1st Sunday in Advent, 2019: 50th Anniversary of the Imposition of the New Mass… Is Anybody Celebrating?

From Rorate Caeli

Fifty years ago this weekend, the Catholic Church debuted a new version of Mass following reforms made by the 1960s’ Second Vatican Council. From the use of vernacular language instead of Latin, to the priest facing the people instead of the tabernacle, the changes became mandatory at all parishes on the First Sunday of Advent 1969.

There was high-level resistance to replacing the traditional Latin Mass with a new version. Cardinal Alfredo Ottaviani, who headed and served for 32 years in the highest doctrinal office at the Vatican (later succeeded by Joseph Ratzinger, who would become Pope Benedict XVI), wrote an intervention in 1969 entitled “Short Critical Study on the New Order of Mass.” In it, he, joined by another cardinal and several liturgical experts, warned “fresh changes in the liturgy could lead to nothing but complete bewilderment on the part of the faithful.” [link to Ottaviani Intervention added – Editor CT]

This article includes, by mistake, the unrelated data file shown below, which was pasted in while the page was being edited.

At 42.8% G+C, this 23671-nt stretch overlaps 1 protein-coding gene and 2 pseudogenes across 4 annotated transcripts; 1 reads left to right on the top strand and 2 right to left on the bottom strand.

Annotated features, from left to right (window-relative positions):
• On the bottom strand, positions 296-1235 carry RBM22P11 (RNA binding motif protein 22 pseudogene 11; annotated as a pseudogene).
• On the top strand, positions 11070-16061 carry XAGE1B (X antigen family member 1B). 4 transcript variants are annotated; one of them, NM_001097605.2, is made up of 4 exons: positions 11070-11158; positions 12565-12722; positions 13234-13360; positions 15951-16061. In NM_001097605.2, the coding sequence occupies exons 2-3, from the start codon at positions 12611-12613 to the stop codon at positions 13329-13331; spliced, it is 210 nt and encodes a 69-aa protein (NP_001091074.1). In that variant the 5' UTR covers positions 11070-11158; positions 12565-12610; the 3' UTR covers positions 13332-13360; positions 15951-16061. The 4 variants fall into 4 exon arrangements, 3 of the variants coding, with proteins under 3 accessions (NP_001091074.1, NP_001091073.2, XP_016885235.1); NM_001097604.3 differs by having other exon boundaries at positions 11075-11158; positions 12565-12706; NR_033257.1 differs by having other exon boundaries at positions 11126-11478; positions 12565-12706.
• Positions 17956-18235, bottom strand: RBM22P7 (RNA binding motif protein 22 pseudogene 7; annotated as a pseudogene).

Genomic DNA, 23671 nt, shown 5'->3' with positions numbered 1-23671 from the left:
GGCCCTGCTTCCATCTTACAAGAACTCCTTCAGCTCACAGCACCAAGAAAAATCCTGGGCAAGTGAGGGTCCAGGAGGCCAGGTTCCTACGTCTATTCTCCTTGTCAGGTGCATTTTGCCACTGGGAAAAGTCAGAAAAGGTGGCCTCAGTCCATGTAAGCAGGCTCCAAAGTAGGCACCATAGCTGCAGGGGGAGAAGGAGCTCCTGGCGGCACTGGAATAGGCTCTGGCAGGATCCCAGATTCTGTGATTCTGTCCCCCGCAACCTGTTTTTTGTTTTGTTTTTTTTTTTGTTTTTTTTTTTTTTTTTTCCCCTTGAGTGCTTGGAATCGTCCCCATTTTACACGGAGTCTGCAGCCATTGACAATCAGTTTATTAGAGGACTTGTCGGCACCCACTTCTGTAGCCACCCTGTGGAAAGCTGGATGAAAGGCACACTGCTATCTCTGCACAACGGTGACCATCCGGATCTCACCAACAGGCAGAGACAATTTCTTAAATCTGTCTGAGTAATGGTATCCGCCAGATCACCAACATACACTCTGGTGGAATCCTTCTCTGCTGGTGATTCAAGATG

The Pope at the time was convinced radical liturgical innovation was needed. Addressing his Mass alterations in November 1969, Pope Paul VI stated: “The results expected, or rather desired, are that the faithful will participate in the liturgical mystery with more understanding, in a more practical, a more enjoyable and a more sanctifying way.”

Pope Paul VI with the six Protestant Ministers who actively contributed to the creation of the new Mass…


The results were the opposite. Since the 1960s, Mass attendance has plummeted, from around 70% of U.S. Catholics every Sunday and Holy Day

before the liturgical changes, to 21% of U.S. Catholics currently attending weekly Mass. In other countries, including much of Western Europe, the number can be in the single digits.

But after five decades of experiments and decline, there is some growth to be observed within the Catholic Church. Ironically, it is with traditionalists joining the priesthood, entering convents and attending parishes that offer the very Latin Mass that was replaced 50 years ago.